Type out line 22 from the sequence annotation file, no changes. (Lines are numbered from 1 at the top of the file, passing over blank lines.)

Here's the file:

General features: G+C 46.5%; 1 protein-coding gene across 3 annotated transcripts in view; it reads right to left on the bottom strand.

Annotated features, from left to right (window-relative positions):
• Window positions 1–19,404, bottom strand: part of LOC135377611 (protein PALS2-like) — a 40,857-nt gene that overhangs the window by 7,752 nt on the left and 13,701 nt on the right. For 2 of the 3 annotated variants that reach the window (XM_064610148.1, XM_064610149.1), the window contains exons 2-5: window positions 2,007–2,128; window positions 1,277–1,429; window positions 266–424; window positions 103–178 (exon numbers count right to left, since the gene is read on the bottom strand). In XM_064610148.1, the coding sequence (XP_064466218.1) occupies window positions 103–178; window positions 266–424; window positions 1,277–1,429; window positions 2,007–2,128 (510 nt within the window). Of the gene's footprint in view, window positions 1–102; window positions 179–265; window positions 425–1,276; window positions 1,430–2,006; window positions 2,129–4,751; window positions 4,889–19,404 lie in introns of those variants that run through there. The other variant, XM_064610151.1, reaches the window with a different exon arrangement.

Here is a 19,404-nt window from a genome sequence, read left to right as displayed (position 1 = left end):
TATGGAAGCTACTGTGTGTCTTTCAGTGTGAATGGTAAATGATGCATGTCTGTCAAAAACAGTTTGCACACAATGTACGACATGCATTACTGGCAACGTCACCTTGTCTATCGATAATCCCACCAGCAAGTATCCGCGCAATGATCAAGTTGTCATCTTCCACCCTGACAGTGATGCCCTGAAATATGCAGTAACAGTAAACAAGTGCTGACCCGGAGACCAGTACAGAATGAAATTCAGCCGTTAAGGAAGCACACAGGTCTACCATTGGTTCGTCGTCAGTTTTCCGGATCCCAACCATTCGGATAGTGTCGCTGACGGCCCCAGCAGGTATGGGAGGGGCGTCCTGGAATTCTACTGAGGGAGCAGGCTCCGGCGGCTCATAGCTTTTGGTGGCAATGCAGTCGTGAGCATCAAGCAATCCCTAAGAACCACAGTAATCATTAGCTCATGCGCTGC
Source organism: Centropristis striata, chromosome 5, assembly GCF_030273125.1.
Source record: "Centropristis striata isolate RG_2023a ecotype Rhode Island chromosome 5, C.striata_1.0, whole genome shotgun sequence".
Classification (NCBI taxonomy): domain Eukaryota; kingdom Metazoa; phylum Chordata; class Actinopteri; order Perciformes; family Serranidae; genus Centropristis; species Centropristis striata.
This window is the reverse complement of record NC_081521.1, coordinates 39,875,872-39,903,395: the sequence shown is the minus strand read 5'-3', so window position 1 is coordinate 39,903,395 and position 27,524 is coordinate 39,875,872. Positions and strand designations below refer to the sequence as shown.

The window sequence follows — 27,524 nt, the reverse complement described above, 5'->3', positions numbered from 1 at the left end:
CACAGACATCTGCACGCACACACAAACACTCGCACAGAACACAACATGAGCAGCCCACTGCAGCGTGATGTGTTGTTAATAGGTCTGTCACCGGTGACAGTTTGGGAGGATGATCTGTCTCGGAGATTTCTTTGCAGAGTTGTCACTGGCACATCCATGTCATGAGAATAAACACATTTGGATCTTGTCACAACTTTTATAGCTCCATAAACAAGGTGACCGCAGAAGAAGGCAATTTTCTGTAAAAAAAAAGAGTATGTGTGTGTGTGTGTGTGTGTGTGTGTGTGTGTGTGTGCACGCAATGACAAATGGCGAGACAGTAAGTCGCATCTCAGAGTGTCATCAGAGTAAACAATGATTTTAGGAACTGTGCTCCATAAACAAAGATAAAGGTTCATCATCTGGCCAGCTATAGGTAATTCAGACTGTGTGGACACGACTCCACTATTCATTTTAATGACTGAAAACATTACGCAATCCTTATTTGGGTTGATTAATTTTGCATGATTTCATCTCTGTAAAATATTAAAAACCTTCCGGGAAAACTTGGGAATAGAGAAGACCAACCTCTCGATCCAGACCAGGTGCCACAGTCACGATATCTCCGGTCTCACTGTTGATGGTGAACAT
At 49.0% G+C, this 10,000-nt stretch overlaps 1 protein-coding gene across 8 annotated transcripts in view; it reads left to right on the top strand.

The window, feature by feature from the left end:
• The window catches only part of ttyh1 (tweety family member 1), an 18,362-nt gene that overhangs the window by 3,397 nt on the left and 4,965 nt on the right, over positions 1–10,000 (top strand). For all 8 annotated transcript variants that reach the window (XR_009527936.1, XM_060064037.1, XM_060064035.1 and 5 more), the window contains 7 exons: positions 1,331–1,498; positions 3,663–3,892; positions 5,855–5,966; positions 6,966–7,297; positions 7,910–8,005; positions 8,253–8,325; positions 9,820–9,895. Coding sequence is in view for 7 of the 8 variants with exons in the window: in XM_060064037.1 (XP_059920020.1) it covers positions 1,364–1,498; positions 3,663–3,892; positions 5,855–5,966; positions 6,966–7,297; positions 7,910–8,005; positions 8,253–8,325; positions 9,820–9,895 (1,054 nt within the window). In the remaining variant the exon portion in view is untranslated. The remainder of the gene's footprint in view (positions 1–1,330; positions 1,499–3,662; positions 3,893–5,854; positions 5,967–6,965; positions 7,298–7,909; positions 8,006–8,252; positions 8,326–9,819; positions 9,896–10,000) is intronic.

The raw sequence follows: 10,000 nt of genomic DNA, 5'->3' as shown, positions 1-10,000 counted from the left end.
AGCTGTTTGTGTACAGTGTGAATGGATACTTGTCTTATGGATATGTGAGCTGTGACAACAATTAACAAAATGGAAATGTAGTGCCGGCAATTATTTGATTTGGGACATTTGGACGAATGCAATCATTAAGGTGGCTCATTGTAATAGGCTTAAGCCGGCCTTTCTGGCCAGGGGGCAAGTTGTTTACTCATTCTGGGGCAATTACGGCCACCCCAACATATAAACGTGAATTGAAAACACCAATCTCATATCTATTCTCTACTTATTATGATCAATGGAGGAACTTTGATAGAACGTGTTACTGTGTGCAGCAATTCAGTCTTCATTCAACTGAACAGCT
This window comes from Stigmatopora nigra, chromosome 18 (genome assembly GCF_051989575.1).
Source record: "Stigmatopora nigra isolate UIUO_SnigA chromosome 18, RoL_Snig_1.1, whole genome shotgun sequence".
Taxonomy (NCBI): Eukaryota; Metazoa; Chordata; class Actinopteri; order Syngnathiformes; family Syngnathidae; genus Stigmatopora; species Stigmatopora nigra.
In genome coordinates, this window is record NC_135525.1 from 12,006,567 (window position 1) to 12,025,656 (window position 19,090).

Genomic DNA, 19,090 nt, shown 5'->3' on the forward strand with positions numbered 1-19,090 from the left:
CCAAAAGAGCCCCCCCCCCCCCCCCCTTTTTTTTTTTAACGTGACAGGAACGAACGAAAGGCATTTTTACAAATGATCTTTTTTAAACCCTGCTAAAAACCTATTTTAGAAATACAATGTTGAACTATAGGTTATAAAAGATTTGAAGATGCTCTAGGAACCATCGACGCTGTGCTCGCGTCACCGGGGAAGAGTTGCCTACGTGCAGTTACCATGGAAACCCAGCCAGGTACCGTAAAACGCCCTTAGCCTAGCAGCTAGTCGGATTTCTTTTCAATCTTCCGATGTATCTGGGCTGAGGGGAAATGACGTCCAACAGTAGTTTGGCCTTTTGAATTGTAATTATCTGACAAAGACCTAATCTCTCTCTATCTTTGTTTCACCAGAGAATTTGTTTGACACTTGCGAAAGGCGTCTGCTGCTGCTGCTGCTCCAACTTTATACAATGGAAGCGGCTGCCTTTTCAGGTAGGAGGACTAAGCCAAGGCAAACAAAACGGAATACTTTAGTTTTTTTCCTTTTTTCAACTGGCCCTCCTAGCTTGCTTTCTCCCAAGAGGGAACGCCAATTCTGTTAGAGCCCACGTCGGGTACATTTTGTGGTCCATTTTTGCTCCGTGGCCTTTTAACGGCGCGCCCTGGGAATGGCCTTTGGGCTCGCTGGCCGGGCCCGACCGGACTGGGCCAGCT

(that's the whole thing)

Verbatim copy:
CCAAAAGAGCCCCCCCCCCCCCCCCCTTTTTTTTTTTAACGTGACAGGAACGAACGAAAGGCATTTTTACAAATGATCTTTTTTAAACCCTGCTAAAAACCTATTTTAGAAATACAATGTTGAACTATAGGTTATAAAAGATTTGAAGATGCTCTAGGAACCATCGACGCTGTGCTCGCGTCACCGGGGAAGAGTTGCCTACGTGCAGTTACCATGGAAACCCAGCCAGGTACCGTAAAACGCCCTTAGCCTAGCAGCTAGTCGGATTTCTTTTCAATCTTCCGATGTATCTGGGCTGAGGGGAAATGACGTCCAACAGTAGTTTGGCCTTTTGAATTGTAATTATCTGACAAAGACCTAATCTCTCTCTATCTTTGTTTCACCAGAGAATTTGTTTGACACTTGCGAAAGGCGTCTGCTGCTGCTGCTGCTCCAACTTTATACAATGGAAGCGGCTGCCTTTTCAGGTAGGAGGACTAAGCCAAGGCAAACAAAACGGAATACTTTAGTTTTTTTCCTTTTTTCAACTGGCCCTCCTAGCTTGCTTTCTCCCAAGAGGGAACGCCAATTCTGTTAGAGCCCACGTCGGGTACATTTTGTGGTCCATTTTTGCTCCGTGGCCTTTTAACGGCGCGCCCTGGGAATGGCCTTTGGGCTCGCTGGCCGGGCCCGACCGGACTGGGCCAGCT